The voters in Maryland will see a ballot question in November regarding the legalization of sports betting. Question 2 will state plainly, “do you approve the expansion of commercial gaming in the State of Maryland to authorize sports and events betting for the primary purpose of raising revenue for education?” If the ballot measure should pass, the Maryland legislature will work to lay out a framework for the industry in the new year.
Senator Craig Zucker of Montgomery sponsored the recent legislation. “I feel like we would have had a more comprehensive piece of legislation to present the voters had a global pandemic not happened.” He went on, “we just made a judgement call to get it on the ballot and allow voters to have their say.” The legislation he proposed included mobile wagering as well as brick and mortar sports betting instillations. His bill passed the state Senate unanimously however, the House was only able to approve a paired down version before the legislative session was ended early due to the Covid-19 pandemic. Senator Zucker expects that the mobile gaming issue will ultimately be approved. “I can’t imagine a scenario where we wouldn’t allow mobile betting. Eighty to ninety percent of sports betting is done online.”
Specifically For Education
Industry experts have estimated that legal sports betting could raise annual revenues for the state of roughly $20 million. Both the legislation and ballot question itself specify that these funds would be set aside for state education initiatives.
“Given the horrific economic impact of Covid-19, any additional revenue that we can get that would help toward education is important,” said Senator Zucker. This is a key time for the state to be raising education funds. Just this past March, the state legislature passed the Blueprint for Maryland’s Future, a bill aimed at education reform in the state. The bill was comprised largely of recommendations by Maryland’s Commission on Innovation and Excellence in Education. Unfortunately, the economic downturn associated with the Covid-19 pandemic put pressure on lawmakers to keep spending down. Governor Larry Hogan vetoed the multimillion-dollar bill in Spring of this year.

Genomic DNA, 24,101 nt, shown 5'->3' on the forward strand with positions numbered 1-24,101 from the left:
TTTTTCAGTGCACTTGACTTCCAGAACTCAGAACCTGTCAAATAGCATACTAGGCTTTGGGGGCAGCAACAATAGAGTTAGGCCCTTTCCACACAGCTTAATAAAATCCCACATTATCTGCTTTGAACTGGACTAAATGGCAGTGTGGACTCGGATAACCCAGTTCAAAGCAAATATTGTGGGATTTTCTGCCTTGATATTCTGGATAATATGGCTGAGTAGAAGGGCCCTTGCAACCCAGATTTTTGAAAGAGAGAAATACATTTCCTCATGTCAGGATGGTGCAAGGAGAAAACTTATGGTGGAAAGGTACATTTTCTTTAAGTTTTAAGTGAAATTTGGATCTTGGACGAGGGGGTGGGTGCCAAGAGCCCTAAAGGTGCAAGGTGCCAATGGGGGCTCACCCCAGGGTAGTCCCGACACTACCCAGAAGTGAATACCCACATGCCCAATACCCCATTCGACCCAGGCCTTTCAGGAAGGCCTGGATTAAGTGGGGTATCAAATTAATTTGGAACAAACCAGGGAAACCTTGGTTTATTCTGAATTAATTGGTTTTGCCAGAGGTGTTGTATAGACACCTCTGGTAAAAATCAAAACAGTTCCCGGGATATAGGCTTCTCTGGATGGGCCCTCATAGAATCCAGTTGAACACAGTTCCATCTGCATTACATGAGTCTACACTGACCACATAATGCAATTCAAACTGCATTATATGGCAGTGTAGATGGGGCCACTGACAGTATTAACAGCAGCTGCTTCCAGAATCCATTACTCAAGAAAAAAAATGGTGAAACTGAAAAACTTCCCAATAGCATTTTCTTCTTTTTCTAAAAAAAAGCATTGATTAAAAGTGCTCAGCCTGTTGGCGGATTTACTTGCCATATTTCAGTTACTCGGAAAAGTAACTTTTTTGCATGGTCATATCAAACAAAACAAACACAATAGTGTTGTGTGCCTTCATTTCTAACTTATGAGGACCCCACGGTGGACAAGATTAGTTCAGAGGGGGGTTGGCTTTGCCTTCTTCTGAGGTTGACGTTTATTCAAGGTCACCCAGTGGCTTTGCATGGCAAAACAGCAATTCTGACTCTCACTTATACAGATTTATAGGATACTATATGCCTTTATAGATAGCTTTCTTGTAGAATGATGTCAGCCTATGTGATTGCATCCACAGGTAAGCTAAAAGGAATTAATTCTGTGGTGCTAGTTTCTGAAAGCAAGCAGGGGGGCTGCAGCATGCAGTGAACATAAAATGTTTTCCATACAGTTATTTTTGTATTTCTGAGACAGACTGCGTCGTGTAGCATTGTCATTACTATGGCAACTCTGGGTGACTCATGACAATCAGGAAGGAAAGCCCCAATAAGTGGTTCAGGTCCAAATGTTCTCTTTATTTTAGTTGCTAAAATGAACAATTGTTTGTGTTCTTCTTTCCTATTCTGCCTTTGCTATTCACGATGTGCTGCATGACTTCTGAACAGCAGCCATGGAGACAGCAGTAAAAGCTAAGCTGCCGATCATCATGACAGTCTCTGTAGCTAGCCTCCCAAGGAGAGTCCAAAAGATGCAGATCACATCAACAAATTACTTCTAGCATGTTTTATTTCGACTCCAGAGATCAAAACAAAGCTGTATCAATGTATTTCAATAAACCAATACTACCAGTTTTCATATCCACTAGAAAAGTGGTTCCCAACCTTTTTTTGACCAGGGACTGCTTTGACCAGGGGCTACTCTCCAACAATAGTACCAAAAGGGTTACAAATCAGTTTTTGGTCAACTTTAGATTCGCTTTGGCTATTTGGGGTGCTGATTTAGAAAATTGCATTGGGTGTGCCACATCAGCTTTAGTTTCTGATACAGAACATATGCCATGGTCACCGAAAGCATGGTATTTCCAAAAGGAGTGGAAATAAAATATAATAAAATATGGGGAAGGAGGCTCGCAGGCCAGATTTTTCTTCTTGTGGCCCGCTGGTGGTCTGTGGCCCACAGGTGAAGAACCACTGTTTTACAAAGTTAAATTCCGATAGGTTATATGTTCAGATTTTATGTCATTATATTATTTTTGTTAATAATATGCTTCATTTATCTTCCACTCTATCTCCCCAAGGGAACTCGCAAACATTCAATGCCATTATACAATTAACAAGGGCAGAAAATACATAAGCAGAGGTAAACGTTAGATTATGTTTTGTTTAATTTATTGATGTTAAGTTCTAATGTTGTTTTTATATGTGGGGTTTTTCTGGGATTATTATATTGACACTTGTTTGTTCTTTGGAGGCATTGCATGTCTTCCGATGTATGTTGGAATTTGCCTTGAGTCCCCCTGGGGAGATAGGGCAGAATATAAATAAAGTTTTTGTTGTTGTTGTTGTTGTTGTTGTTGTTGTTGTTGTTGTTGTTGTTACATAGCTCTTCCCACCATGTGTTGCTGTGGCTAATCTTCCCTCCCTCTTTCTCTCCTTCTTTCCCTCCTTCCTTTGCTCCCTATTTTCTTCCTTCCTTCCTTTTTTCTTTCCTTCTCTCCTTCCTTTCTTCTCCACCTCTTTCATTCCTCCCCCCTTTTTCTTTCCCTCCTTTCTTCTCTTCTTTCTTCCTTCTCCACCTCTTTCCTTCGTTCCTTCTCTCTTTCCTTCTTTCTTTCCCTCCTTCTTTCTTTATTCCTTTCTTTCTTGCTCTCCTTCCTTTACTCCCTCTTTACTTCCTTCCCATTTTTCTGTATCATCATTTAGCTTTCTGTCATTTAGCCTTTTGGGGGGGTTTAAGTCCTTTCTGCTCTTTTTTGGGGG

Not all lawmakers were behind the bill. Delegate William Wivell voted against the sports betting legislation and was one of only three legislators to do so. “The legislature has a spending problem, and the amount of revenue that’s going to be generated by sports betting is not going to bail them out of that problem,” said Wivell. He also expressed concern about widening the scope of gambling within the state. “I just think at some point we have to set limits on what we’re gambling on. We don’t have to bet on everything.”
A Growing Trend
Sports betting is a major industry in the United States and several states have taken active measures to bring the practice under a legal framework. New Jersey, Pennsylvania, West Virginia, and Washington D.C. have legalized sports betting as has Delaware and Virginia. Many in the state of Maryland do not want to be left behind and lose out on beneficial state revenue streams. “I hope Maryland voters approve this, because if we don’t get this done in November, by the time voters have an opportunity to vote on it again, maybe 75% of all states in the U.S. will have sports betting up and running,” said Senator Zucker.